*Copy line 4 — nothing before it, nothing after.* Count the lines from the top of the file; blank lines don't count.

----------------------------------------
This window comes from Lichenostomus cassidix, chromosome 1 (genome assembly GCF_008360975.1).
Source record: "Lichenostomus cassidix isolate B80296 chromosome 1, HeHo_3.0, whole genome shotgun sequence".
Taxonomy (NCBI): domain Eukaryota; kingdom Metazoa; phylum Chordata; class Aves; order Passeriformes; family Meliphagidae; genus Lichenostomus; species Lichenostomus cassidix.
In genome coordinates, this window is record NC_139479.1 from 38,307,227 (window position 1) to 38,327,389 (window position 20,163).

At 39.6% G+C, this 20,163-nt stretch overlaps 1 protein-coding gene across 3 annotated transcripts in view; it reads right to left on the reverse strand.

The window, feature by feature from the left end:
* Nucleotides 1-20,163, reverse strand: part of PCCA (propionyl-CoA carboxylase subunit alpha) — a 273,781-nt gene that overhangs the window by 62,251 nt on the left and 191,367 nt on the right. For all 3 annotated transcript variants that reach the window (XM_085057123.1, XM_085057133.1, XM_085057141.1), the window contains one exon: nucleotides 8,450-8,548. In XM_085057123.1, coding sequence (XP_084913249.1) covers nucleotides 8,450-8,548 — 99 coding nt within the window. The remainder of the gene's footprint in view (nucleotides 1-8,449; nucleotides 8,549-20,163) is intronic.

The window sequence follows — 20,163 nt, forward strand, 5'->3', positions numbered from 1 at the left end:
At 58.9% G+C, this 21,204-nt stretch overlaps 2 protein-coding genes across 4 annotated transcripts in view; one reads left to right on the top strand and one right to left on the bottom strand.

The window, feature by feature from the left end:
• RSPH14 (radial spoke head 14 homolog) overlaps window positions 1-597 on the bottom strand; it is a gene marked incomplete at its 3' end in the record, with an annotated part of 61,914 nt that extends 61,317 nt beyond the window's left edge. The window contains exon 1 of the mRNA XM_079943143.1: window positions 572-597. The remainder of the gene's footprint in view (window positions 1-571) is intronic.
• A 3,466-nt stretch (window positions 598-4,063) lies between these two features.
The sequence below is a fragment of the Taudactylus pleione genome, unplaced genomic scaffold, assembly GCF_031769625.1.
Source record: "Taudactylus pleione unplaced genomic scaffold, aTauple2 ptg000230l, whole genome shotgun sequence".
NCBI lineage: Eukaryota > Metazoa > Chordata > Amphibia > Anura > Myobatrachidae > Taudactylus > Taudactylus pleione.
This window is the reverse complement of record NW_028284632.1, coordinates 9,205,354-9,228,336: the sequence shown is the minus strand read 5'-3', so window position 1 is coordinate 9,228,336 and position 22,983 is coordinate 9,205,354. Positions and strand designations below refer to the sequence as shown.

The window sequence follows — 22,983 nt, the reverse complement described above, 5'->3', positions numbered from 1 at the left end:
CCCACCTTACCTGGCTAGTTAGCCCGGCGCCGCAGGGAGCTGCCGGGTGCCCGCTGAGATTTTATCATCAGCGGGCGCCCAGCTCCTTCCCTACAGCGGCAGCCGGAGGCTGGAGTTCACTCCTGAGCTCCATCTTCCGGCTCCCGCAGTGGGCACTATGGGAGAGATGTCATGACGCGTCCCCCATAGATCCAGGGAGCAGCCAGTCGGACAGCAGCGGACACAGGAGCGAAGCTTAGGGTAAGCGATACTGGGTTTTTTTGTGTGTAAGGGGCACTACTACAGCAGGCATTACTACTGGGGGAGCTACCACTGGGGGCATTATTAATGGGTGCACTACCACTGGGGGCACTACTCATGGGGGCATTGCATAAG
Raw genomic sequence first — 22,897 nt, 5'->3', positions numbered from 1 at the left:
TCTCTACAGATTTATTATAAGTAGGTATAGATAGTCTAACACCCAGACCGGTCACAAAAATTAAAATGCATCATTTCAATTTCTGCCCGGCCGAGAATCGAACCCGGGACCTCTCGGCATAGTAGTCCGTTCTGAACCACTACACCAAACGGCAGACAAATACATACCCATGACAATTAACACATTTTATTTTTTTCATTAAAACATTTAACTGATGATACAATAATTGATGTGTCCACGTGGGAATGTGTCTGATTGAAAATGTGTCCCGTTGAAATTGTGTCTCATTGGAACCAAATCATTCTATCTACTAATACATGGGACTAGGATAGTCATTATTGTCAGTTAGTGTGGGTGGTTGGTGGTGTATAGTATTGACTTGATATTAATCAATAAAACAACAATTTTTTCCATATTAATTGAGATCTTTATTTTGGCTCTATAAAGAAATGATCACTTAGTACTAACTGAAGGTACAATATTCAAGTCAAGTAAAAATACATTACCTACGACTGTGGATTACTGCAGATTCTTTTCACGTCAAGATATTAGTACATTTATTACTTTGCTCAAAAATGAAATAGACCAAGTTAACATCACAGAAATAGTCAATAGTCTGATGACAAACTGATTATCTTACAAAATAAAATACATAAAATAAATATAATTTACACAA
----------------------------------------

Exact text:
In genome coordinates, this window is record NC_139479.1 from 38,307,227 (window position 1) to 38,327,389 (window position 20,163).